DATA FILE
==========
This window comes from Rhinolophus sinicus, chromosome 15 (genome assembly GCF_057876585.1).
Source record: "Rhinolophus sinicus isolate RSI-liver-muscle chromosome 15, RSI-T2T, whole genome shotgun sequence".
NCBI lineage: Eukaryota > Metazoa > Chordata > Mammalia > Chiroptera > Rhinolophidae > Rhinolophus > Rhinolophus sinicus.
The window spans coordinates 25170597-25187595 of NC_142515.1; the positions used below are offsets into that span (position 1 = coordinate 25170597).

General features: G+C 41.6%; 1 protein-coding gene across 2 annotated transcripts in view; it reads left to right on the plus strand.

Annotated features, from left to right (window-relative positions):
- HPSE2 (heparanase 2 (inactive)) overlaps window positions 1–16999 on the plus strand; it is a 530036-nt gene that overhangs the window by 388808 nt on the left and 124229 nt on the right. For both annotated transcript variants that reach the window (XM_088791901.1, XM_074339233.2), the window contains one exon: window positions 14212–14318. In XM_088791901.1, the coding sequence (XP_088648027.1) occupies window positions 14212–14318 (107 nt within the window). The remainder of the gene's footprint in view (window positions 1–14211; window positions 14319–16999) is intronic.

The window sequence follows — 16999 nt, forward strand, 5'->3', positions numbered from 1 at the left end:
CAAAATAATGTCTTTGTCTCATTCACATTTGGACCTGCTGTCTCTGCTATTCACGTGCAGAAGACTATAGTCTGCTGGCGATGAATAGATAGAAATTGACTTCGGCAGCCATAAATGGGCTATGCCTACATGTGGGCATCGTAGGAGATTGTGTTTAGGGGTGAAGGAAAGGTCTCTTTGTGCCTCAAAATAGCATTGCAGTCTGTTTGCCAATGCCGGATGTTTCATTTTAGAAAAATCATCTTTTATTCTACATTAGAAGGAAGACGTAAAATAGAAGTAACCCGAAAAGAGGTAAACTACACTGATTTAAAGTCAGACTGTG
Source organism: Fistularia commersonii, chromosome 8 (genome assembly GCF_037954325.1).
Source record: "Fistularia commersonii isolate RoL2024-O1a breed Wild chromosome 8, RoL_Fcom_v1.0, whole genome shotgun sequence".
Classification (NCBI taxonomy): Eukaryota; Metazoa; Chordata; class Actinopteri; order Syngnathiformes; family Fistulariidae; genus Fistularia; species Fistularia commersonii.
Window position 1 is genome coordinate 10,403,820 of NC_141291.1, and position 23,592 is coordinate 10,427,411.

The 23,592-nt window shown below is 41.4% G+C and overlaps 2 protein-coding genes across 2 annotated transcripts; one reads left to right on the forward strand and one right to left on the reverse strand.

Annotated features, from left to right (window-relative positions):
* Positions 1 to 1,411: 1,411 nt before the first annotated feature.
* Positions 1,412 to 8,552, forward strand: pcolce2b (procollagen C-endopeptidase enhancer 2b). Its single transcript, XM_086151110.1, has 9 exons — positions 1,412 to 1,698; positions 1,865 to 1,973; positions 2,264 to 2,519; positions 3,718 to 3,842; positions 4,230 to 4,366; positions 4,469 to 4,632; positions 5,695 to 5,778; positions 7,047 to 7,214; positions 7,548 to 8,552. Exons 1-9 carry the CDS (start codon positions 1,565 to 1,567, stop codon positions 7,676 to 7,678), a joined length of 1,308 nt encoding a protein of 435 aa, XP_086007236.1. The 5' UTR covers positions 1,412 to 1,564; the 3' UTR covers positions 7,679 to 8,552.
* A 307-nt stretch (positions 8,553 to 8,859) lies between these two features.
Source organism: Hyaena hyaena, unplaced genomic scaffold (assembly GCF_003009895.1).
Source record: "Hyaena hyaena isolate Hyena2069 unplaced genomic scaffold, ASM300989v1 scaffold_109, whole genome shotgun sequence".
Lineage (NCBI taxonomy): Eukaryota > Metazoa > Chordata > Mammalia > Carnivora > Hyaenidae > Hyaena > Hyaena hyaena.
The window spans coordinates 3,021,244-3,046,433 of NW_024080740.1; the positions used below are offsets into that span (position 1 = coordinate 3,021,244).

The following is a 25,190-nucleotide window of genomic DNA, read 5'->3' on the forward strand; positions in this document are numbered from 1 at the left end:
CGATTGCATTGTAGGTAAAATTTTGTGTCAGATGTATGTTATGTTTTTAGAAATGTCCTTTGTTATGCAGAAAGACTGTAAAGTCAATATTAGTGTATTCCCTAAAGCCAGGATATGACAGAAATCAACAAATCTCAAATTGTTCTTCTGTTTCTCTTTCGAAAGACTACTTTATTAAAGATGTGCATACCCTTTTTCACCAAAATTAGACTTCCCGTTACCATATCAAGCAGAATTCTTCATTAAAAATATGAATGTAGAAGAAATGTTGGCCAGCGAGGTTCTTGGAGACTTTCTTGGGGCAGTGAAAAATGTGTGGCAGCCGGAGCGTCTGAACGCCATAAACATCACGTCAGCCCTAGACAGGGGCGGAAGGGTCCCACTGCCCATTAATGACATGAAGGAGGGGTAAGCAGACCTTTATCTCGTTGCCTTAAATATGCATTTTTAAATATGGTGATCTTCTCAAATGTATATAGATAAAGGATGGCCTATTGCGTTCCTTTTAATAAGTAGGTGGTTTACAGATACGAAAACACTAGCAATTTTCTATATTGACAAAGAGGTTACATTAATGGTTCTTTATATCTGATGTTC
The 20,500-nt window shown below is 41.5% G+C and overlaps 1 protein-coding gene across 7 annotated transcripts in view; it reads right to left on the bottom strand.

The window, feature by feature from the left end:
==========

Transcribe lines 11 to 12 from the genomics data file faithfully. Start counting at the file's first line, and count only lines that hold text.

Source record: "Fistularia commersonii isolate RoL2024-O1a breed Wild chromosome 8, RoL_Fcom_v1.0, whole genome shotgun sequence".
Classification (NCBI taxonomy): Eukaryota; Metazoa; Chordata; class Actinopteri; order Syngnathiformes; family Fistulariidae; genus Fistularia; species Fistularia commersonii.